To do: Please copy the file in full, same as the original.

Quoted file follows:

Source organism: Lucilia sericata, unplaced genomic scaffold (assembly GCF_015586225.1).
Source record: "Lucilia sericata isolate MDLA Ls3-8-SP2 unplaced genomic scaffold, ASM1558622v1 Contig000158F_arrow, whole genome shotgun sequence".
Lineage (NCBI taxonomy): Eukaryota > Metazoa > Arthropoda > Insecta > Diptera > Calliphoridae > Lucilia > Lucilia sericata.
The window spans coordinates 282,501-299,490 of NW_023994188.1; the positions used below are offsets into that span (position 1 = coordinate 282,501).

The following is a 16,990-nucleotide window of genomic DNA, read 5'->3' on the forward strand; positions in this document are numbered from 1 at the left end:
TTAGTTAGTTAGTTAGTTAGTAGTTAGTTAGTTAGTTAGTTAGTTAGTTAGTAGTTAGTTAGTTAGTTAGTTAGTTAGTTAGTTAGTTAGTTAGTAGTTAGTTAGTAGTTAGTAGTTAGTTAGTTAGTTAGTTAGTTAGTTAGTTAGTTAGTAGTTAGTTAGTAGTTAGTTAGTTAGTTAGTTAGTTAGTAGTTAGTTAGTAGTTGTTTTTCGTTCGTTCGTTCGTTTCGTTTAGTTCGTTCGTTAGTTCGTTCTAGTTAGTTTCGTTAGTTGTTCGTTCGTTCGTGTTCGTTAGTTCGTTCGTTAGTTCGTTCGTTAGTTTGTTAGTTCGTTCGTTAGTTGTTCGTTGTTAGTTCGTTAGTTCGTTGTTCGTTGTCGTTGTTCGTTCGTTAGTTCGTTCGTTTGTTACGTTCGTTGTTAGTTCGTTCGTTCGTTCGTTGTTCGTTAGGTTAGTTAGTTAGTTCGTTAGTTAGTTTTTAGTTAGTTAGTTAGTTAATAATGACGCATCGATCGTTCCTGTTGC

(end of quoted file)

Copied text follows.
Source organism: Lucilia sericata, unplaced genomic scaffold (assembly GCF_015586225.1).
Source record: "Lucilia sericata isolate MDLA Ls3-8-SP2 unplaced genomic scaffold, ASM1558622v1 Contig000158F_arrow, whole genome shotgun sequence".
Lineage (NCBI taxonomy): Eukaryota > Metazoa > Arthropoda > Insecta > Diptera > Calliphoridae > Lucilia > Lucilia sericata.
The window spans coordinates 282,501-299,490 of NW_023994188.1; the positions used below are offsets into that span (position 1 = coordinate 282,501).

The following is a 16,990-nucleotide window of genomic DNA, read 5'->3' on the forward strand; positions in this document are numbered from 1 at the left end:
TTAGTTAGTTAGTTAGTTAGTAGTTAGTTAGTTAGTTAGTTAGTTAGTTAGTAGTTAGTTAGTTAGTTAGTTAGTTAGTTAGTTAGTTAGTTAGTAGTTAGTTAGTAGTTAGTAGTTAGTTAGTTAGTTAGTTAGTTAGTTAGTTAGTTAGTAGTTAGTTAGTAGTTAGTTAGTTAGTTAGTTAGTTAGTAGTTAGTTAGTAGTTGTTTTTCGTTCGTTCGTTCGTTTCGTTTAGTTCGTTCGTTAGTTCGTTCTAGTTAGTTTCGTTAGTTGTTCGTTCGTTCGTGTTCGTTAGTTCGTTCGTTAGTTCGTTCGTTAGTTTGTTAGTTCGTTCGTTAGTTGTTCGTTGTTAGTTCGTTAGTTCGTTGTTCGTTGTCGTTGTTCGTTCGTTAGTTCGTTCGTTTGTTACGTTCGTTGTTAGTTCGTTCGTTCGTTCGTTGTTCGTTAGGTTAGTTAGTTAGTTCGTTAGTTAGTTTTTAGTTAGTTAGTTAGTTAATAATGACGCATCGATCGTTCCTGTTGC